my lockbox.png

One of the things that still surprises me is the fact that modern operating systems still don’t make it easy for the average user to password protect a folder. I’m not even talking about encrypting a folder – just a simple password to keep prying eyes out. I know a lot of families who share a computer and even share a single user account, and therefore they all have access to the same files. That makes it pretty easy for someone to accidentally overwrite another user’s files without much thought.

A lot of times these families don’t need completely separate user accounts, but rather just need a single folder where they can safely store their precious files that they’d hate to lose. My Lockbox is a free Windows app that comes close to that. The free version lets you protect one folder on your computer with a password, and can be locked/unlocked as you deem necessary. You can even specify certain processes (such as an antivirus programs) that get unrestricted access to the folder regardless of whether it is locked or unlocked.

Here are some highlights of what My Lockbox has to offer:

  • Hotkey to open Control Panel with a simple keystroke.
  • Effective password protection.
  • FAT, FAT32, NTFS volumes are supported.
  • Supports all modern Windows operating systems (XP, Vista, 7) including 64-bit editions.
  • Almost any folder on your computer can be password protected.
  • Prevents you from locking system-critical folders, e.g. C:\Windows.
  • Instant protection – no file scrambling or moving to another place.
  • Trusted processes feature lets backup, antivirus or similar software backup or scan your protected folder.
  • Protects folders even in Windows safe mode.

Ultimately this doesn’t solve the issue for the average user largely because apps like this will never reach mass adoption. What I’d like to see is an option built-in to Windows that gives users the ability to right-click on any non-system folder and specify a password for it. Programs like My Lockbox, however, may prove to be useful for other reasons. One that I can think of is at work where your boss might be able to get access to your computer account, but with this tool you can at the very least keep him out of a specific folder.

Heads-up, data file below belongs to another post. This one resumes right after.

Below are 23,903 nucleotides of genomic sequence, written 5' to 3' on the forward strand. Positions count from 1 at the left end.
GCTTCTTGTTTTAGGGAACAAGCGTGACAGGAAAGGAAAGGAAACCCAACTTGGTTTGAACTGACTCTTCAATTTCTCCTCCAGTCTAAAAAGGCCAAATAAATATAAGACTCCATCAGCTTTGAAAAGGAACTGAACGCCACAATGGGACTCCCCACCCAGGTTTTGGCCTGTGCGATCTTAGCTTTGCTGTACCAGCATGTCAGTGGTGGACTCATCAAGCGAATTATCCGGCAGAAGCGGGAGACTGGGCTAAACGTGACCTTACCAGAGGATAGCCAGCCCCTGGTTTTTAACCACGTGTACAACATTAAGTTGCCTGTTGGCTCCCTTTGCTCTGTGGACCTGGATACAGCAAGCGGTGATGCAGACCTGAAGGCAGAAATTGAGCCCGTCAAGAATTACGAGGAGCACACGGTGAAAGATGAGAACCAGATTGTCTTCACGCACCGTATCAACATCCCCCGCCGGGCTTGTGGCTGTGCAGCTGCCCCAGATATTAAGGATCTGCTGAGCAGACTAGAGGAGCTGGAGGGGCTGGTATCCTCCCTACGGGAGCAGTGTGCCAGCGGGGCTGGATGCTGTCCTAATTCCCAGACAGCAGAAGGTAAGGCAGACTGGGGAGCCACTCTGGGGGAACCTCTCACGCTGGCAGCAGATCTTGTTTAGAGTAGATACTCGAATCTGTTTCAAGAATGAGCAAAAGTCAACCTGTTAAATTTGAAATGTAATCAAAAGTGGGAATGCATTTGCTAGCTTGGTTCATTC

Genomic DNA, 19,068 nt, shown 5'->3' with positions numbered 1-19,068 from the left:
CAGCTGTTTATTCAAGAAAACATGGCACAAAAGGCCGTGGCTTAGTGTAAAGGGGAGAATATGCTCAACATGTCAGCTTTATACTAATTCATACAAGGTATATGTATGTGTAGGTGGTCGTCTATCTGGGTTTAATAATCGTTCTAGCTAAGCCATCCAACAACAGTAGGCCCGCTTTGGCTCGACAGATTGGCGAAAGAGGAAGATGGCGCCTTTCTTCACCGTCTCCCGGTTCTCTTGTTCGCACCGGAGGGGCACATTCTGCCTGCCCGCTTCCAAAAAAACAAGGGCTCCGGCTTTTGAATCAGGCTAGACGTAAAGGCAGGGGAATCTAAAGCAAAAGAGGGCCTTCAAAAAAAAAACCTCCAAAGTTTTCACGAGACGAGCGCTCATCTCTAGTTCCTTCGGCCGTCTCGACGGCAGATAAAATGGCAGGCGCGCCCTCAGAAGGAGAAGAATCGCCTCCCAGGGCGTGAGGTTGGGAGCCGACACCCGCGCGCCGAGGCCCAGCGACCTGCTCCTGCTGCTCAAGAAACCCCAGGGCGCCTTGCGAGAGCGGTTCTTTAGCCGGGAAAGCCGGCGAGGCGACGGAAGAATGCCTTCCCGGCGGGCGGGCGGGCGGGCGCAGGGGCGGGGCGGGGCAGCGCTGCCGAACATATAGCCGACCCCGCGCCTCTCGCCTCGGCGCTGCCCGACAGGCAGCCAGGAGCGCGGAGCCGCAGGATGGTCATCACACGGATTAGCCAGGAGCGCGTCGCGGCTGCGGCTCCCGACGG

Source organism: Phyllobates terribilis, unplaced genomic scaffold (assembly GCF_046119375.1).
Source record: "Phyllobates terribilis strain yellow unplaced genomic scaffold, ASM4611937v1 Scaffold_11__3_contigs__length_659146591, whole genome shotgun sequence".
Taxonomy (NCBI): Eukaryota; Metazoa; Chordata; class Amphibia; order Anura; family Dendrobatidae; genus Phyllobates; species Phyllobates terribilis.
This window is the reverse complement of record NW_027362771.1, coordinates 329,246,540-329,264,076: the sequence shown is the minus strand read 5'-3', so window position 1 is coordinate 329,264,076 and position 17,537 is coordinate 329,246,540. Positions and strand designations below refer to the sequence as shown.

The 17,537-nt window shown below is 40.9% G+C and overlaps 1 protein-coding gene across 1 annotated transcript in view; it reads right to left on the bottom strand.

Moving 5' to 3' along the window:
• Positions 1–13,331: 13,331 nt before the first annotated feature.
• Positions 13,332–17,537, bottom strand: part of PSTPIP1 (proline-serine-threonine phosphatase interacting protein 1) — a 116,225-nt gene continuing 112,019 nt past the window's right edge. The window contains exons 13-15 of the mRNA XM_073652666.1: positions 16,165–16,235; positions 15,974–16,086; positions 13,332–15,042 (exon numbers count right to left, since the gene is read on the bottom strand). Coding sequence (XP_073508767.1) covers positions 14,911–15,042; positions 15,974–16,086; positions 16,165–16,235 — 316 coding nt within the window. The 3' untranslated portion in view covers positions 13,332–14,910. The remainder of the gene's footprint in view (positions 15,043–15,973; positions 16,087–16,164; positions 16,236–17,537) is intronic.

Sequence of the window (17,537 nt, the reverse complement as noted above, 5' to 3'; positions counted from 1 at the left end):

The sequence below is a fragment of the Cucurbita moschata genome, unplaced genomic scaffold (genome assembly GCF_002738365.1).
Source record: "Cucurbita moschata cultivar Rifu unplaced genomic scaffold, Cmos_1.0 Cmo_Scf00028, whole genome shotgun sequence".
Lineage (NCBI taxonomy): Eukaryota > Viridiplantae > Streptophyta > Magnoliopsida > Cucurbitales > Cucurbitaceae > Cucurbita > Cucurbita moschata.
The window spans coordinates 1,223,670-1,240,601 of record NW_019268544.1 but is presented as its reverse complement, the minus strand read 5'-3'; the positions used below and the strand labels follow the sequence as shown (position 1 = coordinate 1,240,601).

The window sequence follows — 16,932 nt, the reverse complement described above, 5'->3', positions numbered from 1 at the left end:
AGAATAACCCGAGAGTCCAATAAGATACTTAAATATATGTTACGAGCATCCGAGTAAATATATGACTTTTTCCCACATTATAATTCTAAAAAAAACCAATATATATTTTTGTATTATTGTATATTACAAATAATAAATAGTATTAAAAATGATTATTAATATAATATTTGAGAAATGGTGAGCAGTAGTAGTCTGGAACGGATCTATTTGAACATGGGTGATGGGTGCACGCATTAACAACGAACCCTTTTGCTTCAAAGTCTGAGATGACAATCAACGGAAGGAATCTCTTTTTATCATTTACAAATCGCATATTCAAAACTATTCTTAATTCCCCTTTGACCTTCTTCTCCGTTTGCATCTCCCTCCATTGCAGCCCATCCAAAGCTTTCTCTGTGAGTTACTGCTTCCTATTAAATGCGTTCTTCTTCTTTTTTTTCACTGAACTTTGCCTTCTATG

My Lockbox Homepage (Windows only; Freeware)

There Are 4 Comments

  1. One question: what if I protected a folder (on drive D), then I format and reinstall the OS (on drive C)? Can I still access the folder?

  2. Haven’t looked at how the app works, but it’s probably either by API hooking or a shell extension… which is pretty close to *useless*. Reinstall the OS or boot from a recovery CD, and boom – files are available.

    If families want to keep separate files, set up multiple user accounts. It’s not like it’s hard to do, and it’s the *proper* way of doing things, offering built-in OS-level security… and it works across all applications.

  3. Using it about one year ago and yes, you can see inside the folder using other OS. Move to TrueCrypt after that.

    • Thanks for the info Jay! This is, of course, not a replacement for encryption… I apologize if it came off that way. I was merely trying to offer a way to protect your files from the average person.

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